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After Abolition: Britain and the Slave Trade Since 1807


Review: After Abolition: Britain and the Slave Trade Since 1807
(July Review, 2008)

After Abolition: Britain and the Slave Trade Since 1807
by Marika Sherwood (I.B. Tauris, 2007)

Review by Stephen Shapiro

2007 marked the bicentennial of an extraordinary event. In that year, the British Parliament outlawed the slave trade. While the anniversary passed without too much comment in the United States, it was commemorated widely in Britain. Out of that cultural moment has come Marika' Sherwood's provocative new book, After Abolition.

Between the seventeenth and nineteenth centuries, millions of Africans were transported across the Atlantic to death or degradation as slaves in the Americas. Finally in 1807, thanks to the impassioned efforts of the Anti-Slavery Society, the British Parliament took the great step of making the slave trade illegal – a story recently told in the movie Amazing Grace. Then, in 1834, Parliament ended slavery in British colonies. Many see 1807 and 1834 as the first great victories in the campaign for human rights. But were they? Sherwood suggests that the British abolition of slavery has a badly tarnished legacy.

After Abolition reveals the extent to which Britain continued to profit from slavery and the slave trade even after it had outlawed both practices, and it uncovers a hidden history of depravity, hypocrisy, and willful blindness. Sherwood, an honorary Senior Research Fellow at the Institute of Commonwealth Studies, is also a founding member of the Black & Asian Studies Association in the UK. After Abolition makes the claim that Britain has used the heroic myth of 1807 as an excuse to avoid facing up to continued British involvement with slavery.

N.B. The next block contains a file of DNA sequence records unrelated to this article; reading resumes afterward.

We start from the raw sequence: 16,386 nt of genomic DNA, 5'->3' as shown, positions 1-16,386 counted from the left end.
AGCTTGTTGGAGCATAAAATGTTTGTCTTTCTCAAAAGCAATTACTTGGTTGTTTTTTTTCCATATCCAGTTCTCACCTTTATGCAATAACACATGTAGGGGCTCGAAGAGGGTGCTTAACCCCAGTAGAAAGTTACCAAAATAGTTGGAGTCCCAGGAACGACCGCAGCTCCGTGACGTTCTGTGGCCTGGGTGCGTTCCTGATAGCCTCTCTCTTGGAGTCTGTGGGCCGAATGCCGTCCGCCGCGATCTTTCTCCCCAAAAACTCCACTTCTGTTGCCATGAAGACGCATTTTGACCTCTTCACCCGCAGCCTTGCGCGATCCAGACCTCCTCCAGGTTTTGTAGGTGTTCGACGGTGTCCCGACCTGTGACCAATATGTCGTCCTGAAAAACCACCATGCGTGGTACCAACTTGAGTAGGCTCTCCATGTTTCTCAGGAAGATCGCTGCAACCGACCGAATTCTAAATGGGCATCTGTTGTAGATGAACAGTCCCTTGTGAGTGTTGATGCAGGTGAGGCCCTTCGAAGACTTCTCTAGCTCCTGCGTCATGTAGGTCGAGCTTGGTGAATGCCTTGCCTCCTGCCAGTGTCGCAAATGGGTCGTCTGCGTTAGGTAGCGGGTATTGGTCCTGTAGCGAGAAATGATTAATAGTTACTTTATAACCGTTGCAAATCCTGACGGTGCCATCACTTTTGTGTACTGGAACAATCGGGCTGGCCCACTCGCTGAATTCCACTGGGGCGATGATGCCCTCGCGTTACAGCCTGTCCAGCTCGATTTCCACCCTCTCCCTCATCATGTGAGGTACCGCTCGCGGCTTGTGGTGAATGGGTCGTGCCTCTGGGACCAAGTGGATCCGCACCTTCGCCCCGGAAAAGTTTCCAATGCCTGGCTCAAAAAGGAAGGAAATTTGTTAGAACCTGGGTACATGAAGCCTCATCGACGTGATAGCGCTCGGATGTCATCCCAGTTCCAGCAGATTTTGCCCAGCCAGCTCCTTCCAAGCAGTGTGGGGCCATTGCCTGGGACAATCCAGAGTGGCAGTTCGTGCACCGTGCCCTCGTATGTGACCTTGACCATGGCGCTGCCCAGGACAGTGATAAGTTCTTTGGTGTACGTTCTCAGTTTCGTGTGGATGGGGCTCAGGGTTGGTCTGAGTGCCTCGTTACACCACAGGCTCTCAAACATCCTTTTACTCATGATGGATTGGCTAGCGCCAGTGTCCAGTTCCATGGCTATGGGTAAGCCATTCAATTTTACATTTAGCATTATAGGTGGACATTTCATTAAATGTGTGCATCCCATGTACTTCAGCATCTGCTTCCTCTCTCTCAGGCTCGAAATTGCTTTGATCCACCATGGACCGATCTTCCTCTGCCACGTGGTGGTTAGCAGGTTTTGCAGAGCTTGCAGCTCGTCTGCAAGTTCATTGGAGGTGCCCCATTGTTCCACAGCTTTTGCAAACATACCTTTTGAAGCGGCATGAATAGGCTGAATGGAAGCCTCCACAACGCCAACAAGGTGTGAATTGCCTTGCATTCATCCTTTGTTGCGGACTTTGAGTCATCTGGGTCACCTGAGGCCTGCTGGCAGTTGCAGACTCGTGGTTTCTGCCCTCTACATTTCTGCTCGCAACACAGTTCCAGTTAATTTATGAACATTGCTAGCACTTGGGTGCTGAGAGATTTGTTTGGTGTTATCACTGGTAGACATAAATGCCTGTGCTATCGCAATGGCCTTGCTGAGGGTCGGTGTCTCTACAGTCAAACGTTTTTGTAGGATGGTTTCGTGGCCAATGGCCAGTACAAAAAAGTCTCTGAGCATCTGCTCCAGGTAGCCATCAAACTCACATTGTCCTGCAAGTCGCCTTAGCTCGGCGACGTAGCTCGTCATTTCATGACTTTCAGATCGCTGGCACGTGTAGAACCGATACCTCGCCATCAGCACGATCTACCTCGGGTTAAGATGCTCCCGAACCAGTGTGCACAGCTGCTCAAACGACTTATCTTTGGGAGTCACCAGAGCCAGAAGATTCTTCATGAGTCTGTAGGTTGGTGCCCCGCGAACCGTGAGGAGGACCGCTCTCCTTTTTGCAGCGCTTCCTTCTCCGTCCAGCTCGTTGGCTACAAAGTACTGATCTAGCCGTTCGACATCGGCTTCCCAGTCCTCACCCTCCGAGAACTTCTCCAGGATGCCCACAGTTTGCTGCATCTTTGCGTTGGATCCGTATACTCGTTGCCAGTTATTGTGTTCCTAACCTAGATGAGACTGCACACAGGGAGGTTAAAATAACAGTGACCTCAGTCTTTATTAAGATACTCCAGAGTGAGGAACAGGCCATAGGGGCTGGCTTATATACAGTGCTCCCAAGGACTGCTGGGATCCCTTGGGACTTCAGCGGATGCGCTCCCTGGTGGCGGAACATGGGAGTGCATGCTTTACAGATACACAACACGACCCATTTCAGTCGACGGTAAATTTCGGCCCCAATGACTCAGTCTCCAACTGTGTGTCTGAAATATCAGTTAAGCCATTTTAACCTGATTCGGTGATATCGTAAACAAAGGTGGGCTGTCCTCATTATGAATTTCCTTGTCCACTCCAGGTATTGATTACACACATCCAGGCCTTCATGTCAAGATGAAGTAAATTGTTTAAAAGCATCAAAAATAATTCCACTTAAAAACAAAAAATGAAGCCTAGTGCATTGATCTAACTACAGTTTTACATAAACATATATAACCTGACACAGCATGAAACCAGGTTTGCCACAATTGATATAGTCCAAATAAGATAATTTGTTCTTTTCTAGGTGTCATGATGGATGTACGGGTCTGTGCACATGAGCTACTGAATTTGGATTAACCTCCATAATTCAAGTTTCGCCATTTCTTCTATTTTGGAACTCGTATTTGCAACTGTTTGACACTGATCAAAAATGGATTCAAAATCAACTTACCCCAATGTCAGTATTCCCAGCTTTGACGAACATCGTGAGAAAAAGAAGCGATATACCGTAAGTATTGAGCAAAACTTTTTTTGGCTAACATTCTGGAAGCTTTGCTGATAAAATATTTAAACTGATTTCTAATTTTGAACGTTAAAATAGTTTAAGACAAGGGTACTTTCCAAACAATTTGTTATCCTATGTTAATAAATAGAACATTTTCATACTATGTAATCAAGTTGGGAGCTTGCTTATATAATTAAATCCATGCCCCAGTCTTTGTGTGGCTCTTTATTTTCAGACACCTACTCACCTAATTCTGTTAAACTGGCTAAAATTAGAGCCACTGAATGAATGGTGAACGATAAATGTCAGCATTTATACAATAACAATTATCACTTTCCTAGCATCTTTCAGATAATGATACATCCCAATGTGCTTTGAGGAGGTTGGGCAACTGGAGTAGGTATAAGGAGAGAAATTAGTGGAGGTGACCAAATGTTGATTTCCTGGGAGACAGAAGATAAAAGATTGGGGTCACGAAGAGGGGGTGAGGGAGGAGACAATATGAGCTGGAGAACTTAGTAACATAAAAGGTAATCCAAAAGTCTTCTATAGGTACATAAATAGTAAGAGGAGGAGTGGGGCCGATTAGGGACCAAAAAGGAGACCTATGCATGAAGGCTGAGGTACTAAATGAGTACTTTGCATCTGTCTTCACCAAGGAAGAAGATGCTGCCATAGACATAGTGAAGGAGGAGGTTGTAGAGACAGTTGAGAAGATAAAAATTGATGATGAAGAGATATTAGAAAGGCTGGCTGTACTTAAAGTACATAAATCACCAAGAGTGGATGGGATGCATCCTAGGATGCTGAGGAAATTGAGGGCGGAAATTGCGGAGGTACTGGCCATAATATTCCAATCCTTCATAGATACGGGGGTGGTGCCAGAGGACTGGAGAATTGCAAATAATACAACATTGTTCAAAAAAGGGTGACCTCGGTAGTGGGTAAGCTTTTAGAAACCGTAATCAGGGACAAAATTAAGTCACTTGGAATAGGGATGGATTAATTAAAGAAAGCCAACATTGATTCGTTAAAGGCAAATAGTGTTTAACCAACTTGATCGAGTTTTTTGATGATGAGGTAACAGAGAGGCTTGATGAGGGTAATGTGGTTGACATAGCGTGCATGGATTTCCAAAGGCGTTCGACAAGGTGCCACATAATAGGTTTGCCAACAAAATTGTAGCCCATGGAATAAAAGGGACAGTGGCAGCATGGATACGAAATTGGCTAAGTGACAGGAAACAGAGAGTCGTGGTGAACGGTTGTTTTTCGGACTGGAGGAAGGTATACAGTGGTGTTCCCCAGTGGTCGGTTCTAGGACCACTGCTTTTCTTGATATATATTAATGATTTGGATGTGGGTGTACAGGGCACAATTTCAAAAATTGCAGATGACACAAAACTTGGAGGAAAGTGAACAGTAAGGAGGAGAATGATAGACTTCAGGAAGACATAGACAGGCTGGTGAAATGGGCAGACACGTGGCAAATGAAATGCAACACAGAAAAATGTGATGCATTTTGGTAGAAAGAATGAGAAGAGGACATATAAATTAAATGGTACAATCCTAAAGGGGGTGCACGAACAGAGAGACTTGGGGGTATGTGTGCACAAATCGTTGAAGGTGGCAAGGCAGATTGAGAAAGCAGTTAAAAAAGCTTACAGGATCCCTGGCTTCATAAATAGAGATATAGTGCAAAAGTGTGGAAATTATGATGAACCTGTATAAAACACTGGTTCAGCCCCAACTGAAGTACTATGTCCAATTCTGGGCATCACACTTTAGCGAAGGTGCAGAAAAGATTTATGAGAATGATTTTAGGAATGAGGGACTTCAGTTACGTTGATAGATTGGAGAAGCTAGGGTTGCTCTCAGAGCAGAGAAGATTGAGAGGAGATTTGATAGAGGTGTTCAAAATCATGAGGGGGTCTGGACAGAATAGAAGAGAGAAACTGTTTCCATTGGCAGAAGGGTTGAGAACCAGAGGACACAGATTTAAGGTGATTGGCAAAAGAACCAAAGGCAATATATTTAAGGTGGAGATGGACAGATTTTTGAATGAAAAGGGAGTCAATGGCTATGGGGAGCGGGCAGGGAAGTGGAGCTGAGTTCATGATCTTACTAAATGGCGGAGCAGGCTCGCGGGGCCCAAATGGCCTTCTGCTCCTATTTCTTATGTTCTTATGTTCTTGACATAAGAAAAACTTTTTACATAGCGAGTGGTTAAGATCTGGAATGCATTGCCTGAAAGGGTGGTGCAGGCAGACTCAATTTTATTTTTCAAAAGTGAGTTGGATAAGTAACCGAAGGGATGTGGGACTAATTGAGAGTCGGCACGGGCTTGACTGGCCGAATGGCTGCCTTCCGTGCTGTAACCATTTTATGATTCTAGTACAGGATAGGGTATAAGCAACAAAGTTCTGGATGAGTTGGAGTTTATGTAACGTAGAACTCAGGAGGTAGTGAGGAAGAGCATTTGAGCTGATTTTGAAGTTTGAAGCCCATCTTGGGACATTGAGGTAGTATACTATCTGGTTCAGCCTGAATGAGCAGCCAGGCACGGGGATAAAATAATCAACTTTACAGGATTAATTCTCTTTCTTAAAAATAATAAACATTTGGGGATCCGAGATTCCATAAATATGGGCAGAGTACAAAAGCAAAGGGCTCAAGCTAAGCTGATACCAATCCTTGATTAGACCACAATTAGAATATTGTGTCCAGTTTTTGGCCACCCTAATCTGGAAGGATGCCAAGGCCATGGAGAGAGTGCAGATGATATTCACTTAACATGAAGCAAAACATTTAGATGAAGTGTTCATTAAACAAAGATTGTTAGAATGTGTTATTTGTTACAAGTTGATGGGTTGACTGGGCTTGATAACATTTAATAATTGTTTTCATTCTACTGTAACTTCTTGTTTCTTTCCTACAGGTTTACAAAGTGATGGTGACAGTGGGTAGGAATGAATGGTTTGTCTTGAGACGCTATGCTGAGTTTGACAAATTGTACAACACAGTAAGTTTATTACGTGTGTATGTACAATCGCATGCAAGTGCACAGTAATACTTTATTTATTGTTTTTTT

The Act of 1807 had made it illegal for British subjects to buy or sell slaves, or otherwise be involved in the trade. Many, however, simply evaded its restrictions. Slave ships were regularly fitted out in British ports like Liverpool or Bristol. In fact, until 1811 carrying slaving equipment like shackles was not considered proof of involvement in the slave trade. Even after it became impossible for slave ships to be fully equipped in British ports, ships continued to fit out there and load their slaving gear just outside British waters.

Often the law was evaded by British ships operating under the Spanish or Portuguese flag, since neither country had yet outlawed the trade. While Britain, and later other nations, supported an Anti-Slaving Squadron to catch slavers off the West African coast, many of the ships they confiscated were re-sold to known slavers. Even where the slavers were not themselves British, they often relied on British credit and shipyards. After all, there was still a thriving market for slaves in Brazil, the Spanish colonies, and the United States. Millions of Africans were exported as slaves after 1808, many of them carried in ships financed, built, or equipped in Britain